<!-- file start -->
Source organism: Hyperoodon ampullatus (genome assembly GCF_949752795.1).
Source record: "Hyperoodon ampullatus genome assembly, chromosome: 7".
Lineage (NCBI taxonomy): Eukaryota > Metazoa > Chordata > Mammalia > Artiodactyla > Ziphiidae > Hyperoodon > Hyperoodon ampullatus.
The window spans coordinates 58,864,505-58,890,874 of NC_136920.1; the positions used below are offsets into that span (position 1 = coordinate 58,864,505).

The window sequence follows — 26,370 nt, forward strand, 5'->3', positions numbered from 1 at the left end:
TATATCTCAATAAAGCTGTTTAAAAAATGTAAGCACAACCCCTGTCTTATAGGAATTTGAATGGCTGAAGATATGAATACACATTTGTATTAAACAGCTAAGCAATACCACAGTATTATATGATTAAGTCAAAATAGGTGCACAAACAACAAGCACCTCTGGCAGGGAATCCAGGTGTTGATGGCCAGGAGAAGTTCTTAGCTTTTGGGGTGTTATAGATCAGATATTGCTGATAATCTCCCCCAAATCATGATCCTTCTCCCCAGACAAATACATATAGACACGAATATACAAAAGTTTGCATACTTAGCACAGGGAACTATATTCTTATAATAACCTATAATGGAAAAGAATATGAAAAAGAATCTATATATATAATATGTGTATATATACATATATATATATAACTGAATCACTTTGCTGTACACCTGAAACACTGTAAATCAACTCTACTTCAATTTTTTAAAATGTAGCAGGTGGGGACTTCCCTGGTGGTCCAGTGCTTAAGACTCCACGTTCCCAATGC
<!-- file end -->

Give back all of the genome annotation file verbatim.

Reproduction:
Source organism: Hyperoodon ampullatus (genome assembly GCF_949752795.1).
Source record: "Hyperoodon ampullatus genome assembly, chromosome: 7".
Lineage (NCBI taxonomy): Eukaryota > Metazoa > Chordata > Mammalia > Artiodactyla > Ziphiidae > Hyperoodon > Hyperoodon ampullatus.
The window spans coordinates 58,864,505-58,890,874 of NC_136920.1; the positions used below are offsets into that span (position 1 = coordinate 58,864,505).

The window sequence follows — 26,370 nt, forward strand, 5'->3', positions numbered from 1 at the left end:
TATATCTCAATAAAGCTGTTTAAAAAATGTAAGCACAACCCCTGTCTTATAGGAATTTGAATGGCTGAAGATATGAATACACATTTGTATTAAACAGCTAAGCAATACCACAGTATTATATGATTAAGTCAAAATAGGTGCACAAACAACAAGCACCTCTGGCAGGGAATCCAGGTGTTGATGGCCAGGAGAAGTTCTTAGCTTTTGGGGTGTTATAGATCAGATATTGCTGATAATCTCCCCCAAATCATGATCCTTCTCCCCAGACAAATACATATAGACACGAATATACAAAAGTTTGCATACTTAGCACAGGGAACTATATTCTTATAATAACCTATAATGGAAAAGAATATGAAAAAGAATCTATATATATAATATGTGTATATATACATATATATATATAACTGAATCACTTTGCTGTACACCTGAAACACTGTAAATCAACTCTACTTCAATTTTTTAAAATGTAGCAGGTGGGGACTTCCCTGGTGGTCCAGTGCTTAAGACTCCACGTTCCCAATGC